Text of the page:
Re: physical slot xmin dependency on logical slot?

From: Andres Freund <andres(at)anarazel(dot)de>
To: Jeremy Finzel <finzelj(at)gmail(dot)com>
Cc: PostgreSQL mailing lists <pgsql-hackers(at)postgresql(dot)org>
Subject: Re: physical slot xmin dependency on logical slot?
Date: 2019-11-18 22:12:54
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On 2019-11-18 15:36:47 -0600, Jeremy Finzel wrote:
> We had a scenario today that was new to us. We had a logical replication
> slot that was severely far behind. Before dropping this logical slot, we
> made a physical point-in-time-recovery snapshot of the system with this
> logical slot.

> This logical slot was causing severe catalog bloat. We proceeded to drop
> the logical slot which was over 12000 WAL segments behind. The physical
> slot was only a few 100 segments behind and still in place.
> But now proceeding to VAC FULL the catalog tables did not recover any bloat
> beyond the now-dropped logical slot. Eventually to our surprise, we found
> that dropping the physical slot allowed us to recover the bloat.
> We saw in forensics after the fact that xmin of the physical slot equaled
> the catalog_xmin of the logical slot. Is there some dependency here where
> physical slots made of a system retain all transactions of logical slots it
> contains as well? If so, could someone help us understand this, and is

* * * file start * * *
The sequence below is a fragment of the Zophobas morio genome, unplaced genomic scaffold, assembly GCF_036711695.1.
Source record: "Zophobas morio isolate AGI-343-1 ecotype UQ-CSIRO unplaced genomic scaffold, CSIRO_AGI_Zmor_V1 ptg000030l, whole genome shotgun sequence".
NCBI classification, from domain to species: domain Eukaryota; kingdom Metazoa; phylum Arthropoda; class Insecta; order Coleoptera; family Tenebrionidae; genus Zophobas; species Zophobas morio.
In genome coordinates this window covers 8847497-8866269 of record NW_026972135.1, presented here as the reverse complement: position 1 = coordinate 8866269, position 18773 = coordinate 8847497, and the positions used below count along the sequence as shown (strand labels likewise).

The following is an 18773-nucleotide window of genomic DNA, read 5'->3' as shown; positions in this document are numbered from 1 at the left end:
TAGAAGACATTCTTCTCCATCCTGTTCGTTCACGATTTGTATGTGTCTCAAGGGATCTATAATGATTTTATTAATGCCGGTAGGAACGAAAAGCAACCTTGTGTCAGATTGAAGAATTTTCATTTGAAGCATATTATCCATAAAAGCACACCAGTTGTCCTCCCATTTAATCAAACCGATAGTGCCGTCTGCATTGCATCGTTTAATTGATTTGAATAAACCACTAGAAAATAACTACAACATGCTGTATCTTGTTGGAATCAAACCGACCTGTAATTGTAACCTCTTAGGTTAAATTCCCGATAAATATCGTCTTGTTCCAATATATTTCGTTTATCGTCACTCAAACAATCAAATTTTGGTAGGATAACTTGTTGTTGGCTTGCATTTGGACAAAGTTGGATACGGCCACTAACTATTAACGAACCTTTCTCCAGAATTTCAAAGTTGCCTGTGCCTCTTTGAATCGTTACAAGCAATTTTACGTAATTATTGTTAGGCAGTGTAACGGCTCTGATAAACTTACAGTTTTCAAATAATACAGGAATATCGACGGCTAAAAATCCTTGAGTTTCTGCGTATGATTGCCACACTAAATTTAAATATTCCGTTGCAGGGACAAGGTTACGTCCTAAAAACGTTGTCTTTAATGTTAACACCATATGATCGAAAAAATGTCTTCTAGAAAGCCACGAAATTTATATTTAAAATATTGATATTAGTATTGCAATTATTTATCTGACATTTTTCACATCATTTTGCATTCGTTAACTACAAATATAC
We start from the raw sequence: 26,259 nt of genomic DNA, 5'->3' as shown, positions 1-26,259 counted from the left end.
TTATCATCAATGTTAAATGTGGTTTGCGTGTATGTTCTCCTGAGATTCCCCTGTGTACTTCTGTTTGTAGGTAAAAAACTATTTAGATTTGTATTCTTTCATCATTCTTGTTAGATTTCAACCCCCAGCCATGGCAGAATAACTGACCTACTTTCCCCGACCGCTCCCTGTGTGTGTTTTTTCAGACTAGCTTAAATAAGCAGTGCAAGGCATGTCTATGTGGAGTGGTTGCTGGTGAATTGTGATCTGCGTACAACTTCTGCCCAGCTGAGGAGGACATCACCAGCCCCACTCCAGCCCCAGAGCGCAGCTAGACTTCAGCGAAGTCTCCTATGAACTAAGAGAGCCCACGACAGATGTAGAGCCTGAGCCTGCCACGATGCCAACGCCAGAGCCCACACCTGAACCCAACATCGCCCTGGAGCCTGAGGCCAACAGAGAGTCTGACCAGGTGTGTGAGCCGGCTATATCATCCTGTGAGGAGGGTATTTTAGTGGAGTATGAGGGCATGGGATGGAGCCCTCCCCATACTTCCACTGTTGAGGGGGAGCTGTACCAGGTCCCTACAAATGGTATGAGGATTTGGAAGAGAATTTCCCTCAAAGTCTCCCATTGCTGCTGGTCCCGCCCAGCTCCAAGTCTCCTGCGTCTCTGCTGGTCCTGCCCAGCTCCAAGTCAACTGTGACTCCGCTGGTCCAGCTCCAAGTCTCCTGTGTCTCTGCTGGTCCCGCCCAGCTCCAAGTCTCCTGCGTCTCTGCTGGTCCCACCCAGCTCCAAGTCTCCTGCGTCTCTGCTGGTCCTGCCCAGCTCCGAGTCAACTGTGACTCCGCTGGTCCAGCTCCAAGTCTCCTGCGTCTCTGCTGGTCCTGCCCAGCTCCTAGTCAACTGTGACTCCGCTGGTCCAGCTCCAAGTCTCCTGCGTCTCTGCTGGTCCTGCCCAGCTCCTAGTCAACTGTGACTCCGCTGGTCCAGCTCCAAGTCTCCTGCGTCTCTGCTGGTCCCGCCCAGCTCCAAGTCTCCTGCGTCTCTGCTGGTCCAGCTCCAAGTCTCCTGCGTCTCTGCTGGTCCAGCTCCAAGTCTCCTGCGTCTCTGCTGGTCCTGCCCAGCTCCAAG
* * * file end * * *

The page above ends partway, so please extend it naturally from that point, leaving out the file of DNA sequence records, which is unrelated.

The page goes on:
> there documentation around this? Is this by design?
> We had thought that the physical slot would only retain the WAL it needed
> for its own restart_lsn, not the segments needed by only logical slots as
> well. Any explanation would be much appreciated!

The logical slot on the standby affects hot_standby_feedback, which in
turn means that the physical slot also transports xmin horizons to the

Note that our docs suggest to drop slots when cloning a node (and
pg_basebackup/basebackup on the server side do so automatically):
It is often a good idea to also omit from the backup the files
within the cluster's <filename>pg_replslot/</filename> directory, so that
replication slots that exist on the master do not become part of the
backup. Otherwise, the subsequent use of the backup to create a standby
may result in indefinite retention of WAL files on the standby, and
possibly bloat on the master if hot standby feedback is enabled, because
the clients that are using those replication slots will still be connecting
to and updating the slots on the master, not the standby. Even if the
backup is only intended for use in creating a new master, copying the
replication slots isn't expected to be particularly useful, since the
contents of those slots will likely be badly out of date by the time
the new master comes on line.

It's generally useful to look at pg_stat_replication for these kinds of


Andres Freund

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